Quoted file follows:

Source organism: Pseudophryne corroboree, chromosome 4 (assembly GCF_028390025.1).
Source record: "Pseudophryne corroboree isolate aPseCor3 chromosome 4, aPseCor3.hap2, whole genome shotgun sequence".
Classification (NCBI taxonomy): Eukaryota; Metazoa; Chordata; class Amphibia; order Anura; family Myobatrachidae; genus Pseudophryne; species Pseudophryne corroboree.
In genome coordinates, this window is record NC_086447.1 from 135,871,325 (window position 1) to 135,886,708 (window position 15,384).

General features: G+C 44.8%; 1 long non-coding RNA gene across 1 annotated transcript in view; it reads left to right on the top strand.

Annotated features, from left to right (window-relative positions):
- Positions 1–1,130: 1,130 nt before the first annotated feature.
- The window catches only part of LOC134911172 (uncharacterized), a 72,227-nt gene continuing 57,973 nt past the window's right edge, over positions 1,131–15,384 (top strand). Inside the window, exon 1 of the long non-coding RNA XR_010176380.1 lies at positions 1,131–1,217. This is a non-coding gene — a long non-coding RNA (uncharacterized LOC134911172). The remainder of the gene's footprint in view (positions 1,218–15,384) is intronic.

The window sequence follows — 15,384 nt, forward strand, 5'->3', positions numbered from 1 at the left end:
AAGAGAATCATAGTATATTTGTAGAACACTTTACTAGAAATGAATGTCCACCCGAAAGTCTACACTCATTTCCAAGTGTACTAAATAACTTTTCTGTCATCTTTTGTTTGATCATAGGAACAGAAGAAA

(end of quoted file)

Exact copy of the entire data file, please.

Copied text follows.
Source organism: Pseudophryne corroboree, chromosome 4 (assembly GCF_028390025.1).
Source record: "Pseudophryne corroboree isolate aPseCor3 chromosome 4, aPseCor3.hap2, whole genome shotgun sequence".
Classification (NCBI taxonomy): Eukaryota; Metazoa; Chordata; class Amphibia; order Anura; family Myobatrachidae; genus Pseudophryne; species Pseudophryne corroboree.
In genome coordinates, this window is record NC_086447.1 from 135,871,325 (window position 1) to 135,886,708 (window position 15,384).

General features: G+C 44.8%; 1 long non-coding RNA gene across 1 annotated transcript in view; it reads left to right on the top strand.

Annotated features, from left to right (window-relative positions):
- Positions 1–1,130: 1,130 nt before the first annotated feature.
- The window catches only part of LOC134911172 (uncharacterized), a 72,227-nt gene continuing 57,973 nt past the window's right edge, over positions 1,131–15,384 (top strand). Inside the window, exon 1 of the long non-coding RNA XR_010176380.1 lies at positions 1,131–1,217. This is a non-coding gene — a long non-coding RNA (uncharacterized LOC134911172). The remainder of the gene's footprint in view (positions 1,218–15,384) is intronic.

The window sequence follows — 15,384 nt, forward strand, 5'->3', positions numbered from 1 at the left end:
AAGAGAATCATAGTATATTTGTAGAACACTTTACTAGAAATGAATGTCCACCCGAAAGTCTACACTCATTTCCAAGTGTACTAAATAACTTTTCTGTCATCTTTTGTTTGATCATAGGAACAGAAGAAA